In the article “Why the Arts Make Sense in Education” Linda Nathan makes claim that “our young people need to be immersed in artistic experiences (and) they must also develop strong intellectual skills” (p.178) which sounds very similar to Papert’s Mathland when describing LOGO in Mindstorms. “The Turtle World was a microworld, a ‘place,’ a ‘province of Mathland,’ where certain kinds of mathematical thinking could hatch and grow with particular ease.”
Nathan makes a further claim stating “the arts help us imagine scenarios beyond our own realities and provide pathways to unexplored possibilities in our lives” (p. 179) which I quite often argue about Computer Science and STEAM. Regardless, I am passionately biased when it comes to promoting Computer Science in elementary schools. How can I encourage others to “see” what I “see” when it comes to what is possible between the synergy of technology and the human mind. However, interpreting aesthetics is what makes it beautiful.
The notion of ‘immersing’ students into any subject area has been traditionally challenging when considering authentic contexts. I wonder what the future of augmented reality and virtual reality can provide to support ‘Mathland’. As Papert states, learn French by spending time in France. We aren’t far off from bringing France to us.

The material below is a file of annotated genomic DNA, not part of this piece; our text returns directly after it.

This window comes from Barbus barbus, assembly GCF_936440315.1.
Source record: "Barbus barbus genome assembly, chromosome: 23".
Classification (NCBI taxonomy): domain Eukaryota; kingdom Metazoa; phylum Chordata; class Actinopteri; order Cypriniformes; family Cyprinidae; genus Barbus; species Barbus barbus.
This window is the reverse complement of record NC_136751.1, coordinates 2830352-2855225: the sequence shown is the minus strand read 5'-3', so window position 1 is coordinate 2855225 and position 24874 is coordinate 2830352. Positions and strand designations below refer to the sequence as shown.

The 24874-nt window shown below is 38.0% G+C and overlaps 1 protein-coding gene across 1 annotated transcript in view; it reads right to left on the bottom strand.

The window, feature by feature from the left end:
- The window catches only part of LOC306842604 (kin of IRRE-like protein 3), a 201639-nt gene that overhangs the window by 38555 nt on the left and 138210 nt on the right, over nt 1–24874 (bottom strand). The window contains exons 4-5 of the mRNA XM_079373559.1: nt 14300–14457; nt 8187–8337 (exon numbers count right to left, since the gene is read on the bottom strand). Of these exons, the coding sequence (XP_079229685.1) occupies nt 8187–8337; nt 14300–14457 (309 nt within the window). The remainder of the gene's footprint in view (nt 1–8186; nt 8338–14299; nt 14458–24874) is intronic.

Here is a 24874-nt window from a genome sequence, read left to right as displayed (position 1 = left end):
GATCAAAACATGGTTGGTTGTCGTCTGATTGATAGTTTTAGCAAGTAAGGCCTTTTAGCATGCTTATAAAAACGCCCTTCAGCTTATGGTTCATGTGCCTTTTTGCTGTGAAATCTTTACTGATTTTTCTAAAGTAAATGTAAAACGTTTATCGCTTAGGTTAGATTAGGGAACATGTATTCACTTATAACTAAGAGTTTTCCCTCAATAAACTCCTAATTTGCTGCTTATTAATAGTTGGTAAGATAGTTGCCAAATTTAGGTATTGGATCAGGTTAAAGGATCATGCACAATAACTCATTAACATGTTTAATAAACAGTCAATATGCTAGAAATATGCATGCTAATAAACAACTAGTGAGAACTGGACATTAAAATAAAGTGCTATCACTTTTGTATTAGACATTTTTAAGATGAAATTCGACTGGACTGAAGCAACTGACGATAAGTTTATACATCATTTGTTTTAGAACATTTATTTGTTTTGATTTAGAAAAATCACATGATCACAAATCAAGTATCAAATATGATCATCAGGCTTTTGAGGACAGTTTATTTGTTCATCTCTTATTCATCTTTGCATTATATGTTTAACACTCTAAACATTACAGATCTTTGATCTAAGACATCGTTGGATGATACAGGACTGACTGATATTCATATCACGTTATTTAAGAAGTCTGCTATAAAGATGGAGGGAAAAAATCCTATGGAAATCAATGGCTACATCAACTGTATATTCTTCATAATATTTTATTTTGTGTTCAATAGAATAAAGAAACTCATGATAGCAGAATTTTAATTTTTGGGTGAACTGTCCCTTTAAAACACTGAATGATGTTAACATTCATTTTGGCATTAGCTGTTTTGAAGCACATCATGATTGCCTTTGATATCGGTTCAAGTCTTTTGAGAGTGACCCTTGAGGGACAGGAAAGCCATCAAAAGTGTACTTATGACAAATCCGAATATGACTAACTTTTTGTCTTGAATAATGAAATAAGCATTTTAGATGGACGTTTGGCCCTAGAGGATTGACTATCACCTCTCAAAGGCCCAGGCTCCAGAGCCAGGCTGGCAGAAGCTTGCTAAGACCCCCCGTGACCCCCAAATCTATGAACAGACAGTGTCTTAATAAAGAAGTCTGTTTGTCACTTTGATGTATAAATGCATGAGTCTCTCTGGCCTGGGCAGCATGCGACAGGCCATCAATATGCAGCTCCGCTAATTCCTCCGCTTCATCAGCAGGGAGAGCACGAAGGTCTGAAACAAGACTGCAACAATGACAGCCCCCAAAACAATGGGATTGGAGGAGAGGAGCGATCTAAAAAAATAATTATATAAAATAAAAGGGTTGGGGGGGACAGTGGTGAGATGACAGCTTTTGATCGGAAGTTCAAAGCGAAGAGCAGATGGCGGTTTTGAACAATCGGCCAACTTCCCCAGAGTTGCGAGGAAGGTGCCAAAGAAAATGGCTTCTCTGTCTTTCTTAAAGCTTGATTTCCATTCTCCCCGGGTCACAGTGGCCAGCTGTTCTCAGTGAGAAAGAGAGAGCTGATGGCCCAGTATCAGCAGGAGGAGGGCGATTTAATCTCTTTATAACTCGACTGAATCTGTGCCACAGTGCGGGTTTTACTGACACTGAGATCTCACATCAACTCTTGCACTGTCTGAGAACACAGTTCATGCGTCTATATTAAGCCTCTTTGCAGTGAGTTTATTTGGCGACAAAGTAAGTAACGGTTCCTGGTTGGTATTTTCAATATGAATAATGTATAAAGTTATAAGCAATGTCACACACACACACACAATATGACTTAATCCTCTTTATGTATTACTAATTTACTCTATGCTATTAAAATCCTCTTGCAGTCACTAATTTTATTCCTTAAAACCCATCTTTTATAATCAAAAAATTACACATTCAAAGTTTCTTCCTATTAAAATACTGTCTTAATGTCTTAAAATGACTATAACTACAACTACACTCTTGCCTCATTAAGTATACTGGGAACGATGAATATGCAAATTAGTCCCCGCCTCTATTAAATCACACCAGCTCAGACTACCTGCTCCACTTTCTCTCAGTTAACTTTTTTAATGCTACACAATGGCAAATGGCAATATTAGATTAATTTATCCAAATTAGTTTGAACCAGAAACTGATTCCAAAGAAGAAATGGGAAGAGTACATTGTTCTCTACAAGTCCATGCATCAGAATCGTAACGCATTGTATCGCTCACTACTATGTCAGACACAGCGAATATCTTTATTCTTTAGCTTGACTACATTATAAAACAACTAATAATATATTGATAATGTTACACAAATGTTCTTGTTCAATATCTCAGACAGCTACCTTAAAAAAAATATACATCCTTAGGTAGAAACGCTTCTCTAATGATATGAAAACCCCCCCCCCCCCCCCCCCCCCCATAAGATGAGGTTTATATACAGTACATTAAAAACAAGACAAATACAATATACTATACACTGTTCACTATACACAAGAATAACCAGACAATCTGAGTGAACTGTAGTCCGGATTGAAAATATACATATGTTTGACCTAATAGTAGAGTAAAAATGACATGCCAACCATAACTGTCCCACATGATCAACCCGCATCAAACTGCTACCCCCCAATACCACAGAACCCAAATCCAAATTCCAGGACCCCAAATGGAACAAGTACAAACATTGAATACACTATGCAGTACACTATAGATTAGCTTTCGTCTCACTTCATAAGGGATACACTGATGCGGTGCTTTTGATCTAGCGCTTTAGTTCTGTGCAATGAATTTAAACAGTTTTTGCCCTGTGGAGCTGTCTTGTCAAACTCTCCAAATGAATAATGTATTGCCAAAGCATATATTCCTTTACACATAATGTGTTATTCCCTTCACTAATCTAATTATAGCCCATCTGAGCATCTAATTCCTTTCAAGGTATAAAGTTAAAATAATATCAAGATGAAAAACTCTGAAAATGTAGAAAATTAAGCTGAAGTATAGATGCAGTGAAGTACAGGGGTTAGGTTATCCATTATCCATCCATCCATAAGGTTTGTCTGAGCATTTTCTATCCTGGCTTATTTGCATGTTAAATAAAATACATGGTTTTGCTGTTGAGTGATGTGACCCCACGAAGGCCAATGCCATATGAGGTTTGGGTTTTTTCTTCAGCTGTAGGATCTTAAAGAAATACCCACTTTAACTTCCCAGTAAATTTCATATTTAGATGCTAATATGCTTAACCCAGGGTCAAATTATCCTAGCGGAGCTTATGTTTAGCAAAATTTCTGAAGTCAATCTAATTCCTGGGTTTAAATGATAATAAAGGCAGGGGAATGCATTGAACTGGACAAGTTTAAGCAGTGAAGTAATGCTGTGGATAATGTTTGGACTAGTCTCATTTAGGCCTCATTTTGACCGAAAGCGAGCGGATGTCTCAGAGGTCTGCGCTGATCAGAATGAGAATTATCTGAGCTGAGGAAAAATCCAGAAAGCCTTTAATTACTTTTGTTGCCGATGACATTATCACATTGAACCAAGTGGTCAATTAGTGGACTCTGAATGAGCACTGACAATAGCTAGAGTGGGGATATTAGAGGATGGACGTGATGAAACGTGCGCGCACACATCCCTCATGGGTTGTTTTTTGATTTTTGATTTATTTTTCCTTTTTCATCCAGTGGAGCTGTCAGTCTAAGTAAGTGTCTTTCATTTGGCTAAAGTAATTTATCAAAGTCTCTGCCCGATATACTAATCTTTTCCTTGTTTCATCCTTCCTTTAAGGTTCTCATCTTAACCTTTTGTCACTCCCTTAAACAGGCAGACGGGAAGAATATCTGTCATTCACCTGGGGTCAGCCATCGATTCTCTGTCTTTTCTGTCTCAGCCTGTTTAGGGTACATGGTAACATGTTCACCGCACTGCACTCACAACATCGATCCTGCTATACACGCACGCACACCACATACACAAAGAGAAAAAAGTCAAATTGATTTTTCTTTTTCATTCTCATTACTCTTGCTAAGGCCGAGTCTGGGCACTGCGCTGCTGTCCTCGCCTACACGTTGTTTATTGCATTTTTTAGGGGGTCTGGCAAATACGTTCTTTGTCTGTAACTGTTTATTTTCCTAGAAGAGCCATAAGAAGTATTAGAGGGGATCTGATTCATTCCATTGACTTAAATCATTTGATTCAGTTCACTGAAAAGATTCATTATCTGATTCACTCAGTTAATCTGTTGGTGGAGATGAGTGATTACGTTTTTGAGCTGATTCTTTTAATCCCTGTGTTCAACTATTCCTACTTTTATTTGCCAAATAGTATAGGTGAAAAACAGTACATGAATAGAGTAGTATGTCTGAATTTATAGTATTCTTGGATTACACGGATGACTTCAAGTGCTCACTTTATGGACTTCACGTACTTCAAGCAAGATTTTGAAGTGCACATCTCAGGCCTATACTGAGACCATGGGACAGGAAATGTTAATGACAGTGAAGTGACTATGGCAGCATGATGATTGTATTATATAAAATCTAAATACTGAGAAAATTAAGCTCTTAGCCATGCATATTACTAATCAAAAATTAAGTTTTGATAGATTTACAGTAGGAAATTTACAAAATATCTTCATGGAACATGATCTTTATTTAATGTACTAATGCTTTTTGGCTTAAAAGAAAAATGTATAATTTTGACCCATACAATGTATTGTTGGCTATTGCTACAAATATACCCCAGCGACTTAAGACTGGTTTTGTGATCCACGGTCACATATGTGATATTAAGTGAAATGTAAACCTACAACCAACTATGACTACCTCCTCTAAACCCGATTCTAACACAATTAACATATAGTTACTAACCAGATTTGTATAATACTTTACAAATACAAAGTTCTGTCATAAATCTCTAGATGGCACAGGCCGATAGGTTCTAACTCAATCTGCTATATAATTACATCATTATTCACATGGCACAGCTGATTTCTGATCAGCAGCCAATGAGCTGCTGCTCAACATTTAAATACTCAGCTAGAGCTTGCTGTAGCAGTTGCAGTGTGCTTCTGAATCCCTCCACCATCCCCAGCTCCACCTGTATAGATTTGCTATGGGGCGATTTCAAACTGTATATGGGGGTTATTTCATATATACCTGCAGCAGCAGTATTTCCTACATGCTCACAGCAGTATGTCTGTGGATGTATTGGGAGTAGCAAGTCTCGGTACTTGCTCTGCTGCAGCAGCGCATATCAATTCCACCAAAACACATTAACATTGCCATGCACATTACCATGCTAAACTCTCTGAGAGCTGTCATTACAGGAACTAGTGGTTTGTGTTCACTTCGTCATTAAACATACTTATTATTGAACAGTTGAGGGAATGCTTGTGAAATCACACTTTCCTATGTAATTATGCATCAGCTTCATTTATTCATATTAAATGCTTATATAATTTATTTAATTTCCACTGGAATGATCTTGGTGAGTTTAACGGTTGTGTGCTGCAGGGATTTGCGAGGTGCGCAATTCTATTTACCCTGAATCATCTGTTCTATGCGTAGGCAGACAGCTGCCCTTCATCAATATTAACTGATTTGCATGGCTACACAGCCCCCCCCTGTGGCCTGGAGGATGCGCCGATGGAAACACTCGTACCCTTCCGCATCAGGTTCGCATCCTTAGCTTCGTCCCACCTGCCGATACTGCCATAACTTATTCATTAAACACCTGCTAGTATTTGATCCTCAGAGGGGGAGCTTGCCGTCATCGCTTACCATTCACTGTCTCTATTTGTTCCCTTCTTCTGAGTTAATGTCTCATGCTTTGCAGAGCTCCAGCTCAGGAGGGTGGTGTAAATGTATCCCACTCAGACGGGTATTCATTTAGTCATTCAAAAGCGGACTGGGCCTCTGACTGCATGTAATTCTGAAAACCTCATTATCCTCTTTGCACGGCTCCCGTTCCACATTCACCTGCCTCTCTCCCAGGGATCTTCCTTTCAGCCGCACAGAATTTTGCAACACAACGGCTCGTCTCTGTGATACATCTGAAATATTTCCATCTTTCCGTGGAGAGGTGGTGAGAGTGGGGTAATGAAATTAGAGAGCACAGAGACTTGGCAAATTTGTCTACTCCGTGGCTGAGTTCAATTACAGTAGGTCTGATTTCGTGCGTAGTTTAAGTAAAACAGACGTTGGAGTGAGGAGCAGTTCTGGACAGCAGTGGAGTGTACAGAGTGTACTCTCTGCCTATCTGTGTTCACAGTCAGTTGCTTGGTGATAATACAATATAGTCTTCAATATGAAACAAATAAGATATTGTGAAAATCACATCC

Regardless of content area, I admire the notion of critical thinking skills being most important. I hope we are encouraging young people to solve problems, regardless of field of study. Like Jeannette Wing (2006) states, computational thinking isn’t a skill for just Computer Scientists.
Here is a beautiful video demonstrating STEAM.
Nathan, L. (2008). Why the Arts Make Sense in Education. The Phi Delta Kappan, 90(3), 171– 181.
Papert, S. (1993) Turtle geometry: A mathematics made for learning. Chapter 3 in Mindstorms: Children, Computers, And Powerful Ideas.
Wing, J. M. (2006). Computational thinking. Communications of the ACM, 49(3), 33-35 http://www.cs.cmu.edu/afs/cs/usr/wing/www/publications/Wing06.pdf
One Response for this post
I am not convinced that computational thinking is a unique form of higher order thinking or that coding develops cognitive skills that transfer in the way that coding advocates propose. There was a great deal of research associated with LOGO (since you mention Papert) on this hypothesis and little recent research associated with the more recent promotion of “coding to learn”. I also question why cofing can be claimed to be the most effective way to develop the skills often associated with computational thinking. Why is it superior to “writing across the curriculum” tasks that are associated with a skill necessary in all and more vpn ententes for most educators to implement?